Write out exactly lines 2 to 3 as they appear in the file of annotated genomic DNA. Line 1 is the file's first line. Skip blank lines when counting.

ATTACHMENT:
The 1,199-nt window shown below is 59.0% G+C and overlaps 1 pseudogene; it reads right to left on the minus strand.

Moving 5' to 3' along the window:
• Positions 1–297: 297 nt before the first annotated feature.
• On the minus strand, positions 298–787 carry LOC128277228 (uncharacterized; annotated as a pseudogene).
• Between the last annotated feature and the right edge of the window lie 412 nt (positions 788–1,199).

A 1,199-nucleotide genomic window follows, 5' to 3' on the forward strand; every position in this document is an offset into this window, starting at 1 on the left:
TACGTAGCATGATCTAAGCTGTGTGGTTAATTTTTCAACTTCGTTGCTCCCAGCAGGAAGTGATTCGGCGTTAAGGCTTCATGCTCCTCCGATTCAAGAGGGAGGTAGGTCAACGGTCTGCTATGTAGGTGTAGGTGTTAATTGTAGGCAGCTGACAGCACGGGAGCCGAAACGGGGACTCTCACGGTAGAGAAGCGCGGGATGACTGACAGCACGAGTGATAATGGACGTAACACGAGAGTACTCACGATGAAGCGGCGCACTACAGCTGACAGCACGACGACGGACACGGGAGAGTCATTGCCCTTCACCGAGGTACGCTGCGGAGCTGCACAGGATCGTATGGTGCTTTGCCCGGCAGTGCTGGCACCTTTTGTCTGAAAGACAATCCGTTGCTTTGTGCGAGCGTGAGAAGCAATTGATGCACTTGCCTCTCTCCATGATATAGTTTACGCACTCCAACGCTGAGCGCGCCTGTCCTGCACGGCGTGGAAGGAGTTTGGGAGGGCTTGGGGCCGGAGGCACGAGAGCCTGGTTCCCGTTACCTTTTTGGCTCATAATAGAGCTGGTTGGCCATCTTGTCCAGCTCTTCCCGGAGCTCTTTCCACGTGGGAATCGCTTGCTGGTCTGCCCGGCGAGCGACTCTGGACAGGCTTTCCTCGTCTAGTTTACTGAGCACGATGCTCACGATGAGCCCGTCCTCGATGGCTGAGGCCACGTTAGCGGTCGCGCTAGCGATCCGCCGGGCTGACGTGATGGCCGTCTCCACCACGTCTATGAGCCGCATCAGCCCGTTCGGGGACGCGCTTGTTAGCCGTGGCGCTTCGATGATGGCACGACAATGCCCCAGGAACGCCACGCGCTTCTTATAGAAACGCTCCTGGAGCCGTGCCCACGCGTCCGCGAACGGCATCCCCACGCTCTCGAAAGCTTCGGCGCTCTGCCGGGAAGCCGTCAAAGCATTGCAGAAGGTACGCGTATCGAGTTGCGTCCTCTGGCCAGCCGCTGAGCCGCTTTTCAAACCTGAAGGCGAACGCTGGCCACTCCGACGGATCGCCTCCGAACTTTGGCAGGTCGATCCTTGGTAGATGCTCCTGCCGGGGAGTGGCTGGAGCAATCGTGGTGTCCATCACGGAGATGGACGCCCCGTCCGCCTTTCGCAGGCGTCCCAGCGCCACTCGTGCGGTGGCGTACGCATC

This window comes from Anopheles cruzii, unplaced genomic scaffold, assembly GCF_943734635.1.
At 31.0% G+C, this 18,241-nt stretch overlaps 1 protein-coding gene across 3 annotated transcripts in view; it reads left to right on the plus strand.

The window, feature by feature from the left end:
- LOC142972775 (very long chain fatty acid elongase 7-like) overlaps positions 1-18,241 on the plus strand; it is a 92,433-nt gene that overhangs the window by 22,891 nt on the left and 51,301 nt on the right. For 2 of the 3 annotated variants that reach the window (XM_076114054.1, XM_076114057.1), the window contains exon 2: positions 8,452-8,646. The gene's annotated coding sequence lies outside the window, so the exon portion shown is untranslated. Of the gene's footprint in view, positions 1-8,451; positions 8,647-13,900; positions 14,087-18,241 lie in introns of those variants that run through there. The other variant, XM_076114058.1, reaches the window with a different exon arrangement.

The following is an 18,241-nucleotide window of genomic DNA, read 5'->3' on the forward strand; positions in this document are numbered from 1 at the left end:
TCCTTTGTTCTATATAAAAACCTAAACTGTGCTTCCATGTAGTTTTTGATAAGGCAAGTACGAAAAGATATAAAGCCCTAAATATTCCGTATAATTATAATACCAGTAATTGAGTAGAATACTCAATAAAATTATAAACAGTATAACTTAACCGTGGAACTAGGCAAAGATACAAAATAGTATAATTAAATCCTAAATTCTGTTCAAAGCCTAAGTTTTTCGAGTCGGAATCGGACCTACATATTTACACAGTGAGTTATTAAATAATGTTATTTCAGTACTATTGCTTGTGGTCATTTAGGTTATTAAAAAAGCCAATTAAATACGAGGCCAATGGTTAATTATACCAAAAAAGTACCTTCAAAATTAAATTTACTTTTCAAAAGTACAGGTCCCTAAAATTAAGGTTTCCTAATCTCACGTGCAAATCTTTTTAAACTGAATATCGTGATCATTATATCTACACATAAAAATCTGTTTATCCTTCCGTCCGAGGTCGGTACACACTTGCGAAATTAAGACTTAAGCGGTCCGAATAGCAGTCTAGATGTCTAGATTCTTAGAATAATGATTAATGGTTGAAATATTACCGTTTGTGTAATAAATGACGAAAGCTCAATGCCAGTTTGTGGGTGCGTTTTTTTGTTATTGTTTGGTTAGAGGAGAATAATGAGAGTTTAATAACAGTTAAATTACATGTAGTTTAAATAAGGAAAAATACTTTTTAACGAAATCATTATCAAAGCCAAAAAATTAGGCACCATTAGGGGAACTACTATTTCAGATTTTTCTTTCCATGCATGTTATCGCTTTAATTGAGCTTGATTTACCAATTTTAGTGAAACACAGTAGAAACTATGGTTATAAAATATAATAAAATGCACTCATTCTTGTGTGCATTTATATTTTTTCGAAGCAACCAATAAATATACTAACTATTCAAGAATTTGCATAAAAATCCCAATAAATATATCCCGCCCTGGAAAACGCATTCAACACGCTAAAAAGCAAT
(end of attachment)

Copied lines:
Moving 5' to 3' along the window:
• Positions 1–297: 297 nt before the first annotated feature.